diabsoule
07-22-2007, 08:43 PM
Very interesting write-up. I've been toying with the idea of how to beat the spread offense and this Penny formation sounds good but the problem is finding an elite man CB. I wonder how a SS/LB type player would do as the SAM lining up against the TE.

etk
07-22-2007, 09:46 PM
This just makes me really, really excited to see what the Jaguars are going to be able to do with Reggie Nelson.

With his football intelligence concerns a Cover 1 would be ideal because all he has to do is stay deep and fly to the ball in the air.

etk
07-22-2007, 09:50 PM
Very interesting write-up. I've been toying with the idea of how to beat the spread offense and this Penny formation sounds good but the problem is finding an elite man CB. I wonder how a SS/LB type player would do as the SAM lining up against the TE.

Having a hybrid LB/S would be ideal. Thomas Davis, Darnell Bing, etc. You not only need speed and coverage ability to play man against the elite TEs but the speed of a hybrid helps in stopping the cut-backs and shifty style of a spread ace backfield runner.

TheChampIsHere
07-22-2007, 10:37 PM
Well if you look at some of the SS out there today...guys like Whittner and Huff...Theres no need to sub out the SS if you have a SS who can play the run and also has CB skills. I think we'll see more and more of this type of player.

familyguy555
07-22-2007, 10:37 PM
So this D could work very well against a team like the Chargers?

Nice post BTW

nfrillman
07-23-2007, 03:29 AM
If I am understanding this correctly, the defense would have a base 4-3 or 3-4 D-line and LB arrangement, top 2 corners on wide outs, FS doing whatever the play may call for, and SS/NCB on the slot/TE. Running this formation too much could create some problems though. If the defense were truly running this play then the FS and SS/NCB would have to be switching places on the field from play to play so the SS/NCB could be on the same side of the field as the TE/slot WR. This would obviously give away what the defense was doing because there is no other reason for the SS/NCB and FS to be switching places on the field. On top of that, the FS would have to know what he has to do when lined up on different sides of the field, which could cause some confusion. Another problem would be the quick slant or just immediate pass to the slot WR or split TE. There would be no one over the top of them when the ball is snapped because the SS/NCB that is covering them is lining up 15 yards up field in the middle of the field. There is not really a way to counter act this move either because if the defense decides to line up the SS/NCB over the TE/slot, then the defense has just become a 4-3-3-1 and it would be plainly obvious. Another issue I see with this scheme would be that if the offense were to call a play where both wide WR's went deep there is guaranteed to be a 1 on 1 match up for whichever WR the FS does not help on. Most offenses will gladly take a 1 on 1 match up deep down field. I could see this being used in a very limited capacity or possibly having two defensive plays called, one for if the TE/slot is lined up on the same side of the field as the SS/NCB (using the penny), and another play that is not using that scheme if the TE/slot is lined up on the opposite side of the field as the SS/NCB.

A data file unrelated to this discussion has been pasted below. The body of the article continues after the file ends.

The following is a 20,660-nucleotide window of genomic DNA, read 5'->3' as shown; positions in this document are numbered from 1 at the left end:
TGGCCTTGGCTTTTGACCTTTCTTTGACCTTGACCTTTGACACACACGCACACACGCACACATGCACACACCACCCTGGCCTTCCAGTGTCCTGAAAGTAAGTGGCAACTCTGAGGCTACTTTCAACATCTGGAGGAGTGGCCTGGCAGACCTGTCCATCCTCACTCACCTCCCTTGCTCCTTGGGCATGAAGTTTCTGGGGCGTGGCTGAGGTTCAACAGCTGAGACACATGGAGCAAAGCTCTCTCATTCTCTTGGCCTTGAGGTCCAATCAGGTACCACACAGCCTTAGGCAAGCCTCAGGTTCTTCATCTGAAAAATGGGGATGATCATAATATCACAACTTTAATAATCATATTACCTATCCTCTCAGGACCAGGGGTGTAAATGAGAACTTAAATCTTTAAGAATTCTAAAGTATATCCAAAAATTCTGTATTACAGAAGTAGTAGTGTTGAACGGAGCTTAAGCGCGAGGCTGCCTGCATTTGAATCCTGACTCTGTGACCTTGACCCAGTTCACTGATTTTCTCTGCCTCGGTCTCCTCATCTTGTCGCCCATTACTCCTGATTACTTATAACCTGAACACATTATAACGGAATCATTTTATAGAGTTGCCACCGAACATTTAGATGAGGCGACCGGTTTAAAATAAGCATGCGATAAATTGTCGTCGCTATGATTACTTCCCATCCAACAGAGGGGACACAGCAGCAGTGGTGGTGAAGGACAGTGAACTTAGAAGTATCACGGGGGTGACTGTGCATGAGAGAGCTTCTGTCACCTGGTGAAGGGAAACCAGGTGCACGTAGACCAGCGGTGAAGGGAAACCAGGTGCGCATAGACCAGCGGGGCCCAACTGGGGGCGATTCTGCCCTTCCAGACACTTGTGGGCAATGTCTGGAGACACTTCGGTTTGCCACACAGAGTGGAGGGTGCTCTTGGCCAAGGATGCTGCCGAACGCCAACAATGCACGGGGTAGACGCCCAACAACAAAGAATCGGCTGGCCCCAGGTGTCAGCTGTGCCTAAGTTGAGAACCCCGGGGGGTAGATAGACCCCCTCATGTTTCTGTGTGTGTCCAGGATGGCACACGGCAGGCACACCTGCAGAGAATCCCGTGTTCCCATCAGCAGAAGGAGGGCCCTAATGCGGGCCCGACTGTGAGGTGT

Moses
07-23-2007, 07:57 AM
I can see it being used occasionally but I doubt it would ever be anything more than something to confuse the offence now and then.

Here's why:

First of all, many teams have a safety who can man up like a cornerback. Therefore, it's pointless to sub out a safety for a cornerback when the safety has equal or better cover skills than your nickelback.

From a pure schematic standpoint, I don't see the penny being effective very often. The scheme always leaves at least one receiver in single-man coverage. In today's NFL, that is a disaster waiting to happen. I don't care how good your CBs are, chances are a receiver will beat a CB in man-coverage more times than not. Plus, with only one safety the deep coverage would be extremely scarce and would result in a lot of homeruns. As soon as teams saw this formation they would air it out.

Iamcanadian
07-23-2007, 08:39 AM
I think this is just a wrinkle defense that you put in to confuse QB's and DC's. Your never going to see it used as a main defense system. It can help you against some spread offenses if you run a standard 4-3 or a 3-4 but if used extensively would expose the defense to a running attack. Anybody who thinks a CB can tackle like a SS or even a FS is way off the mark.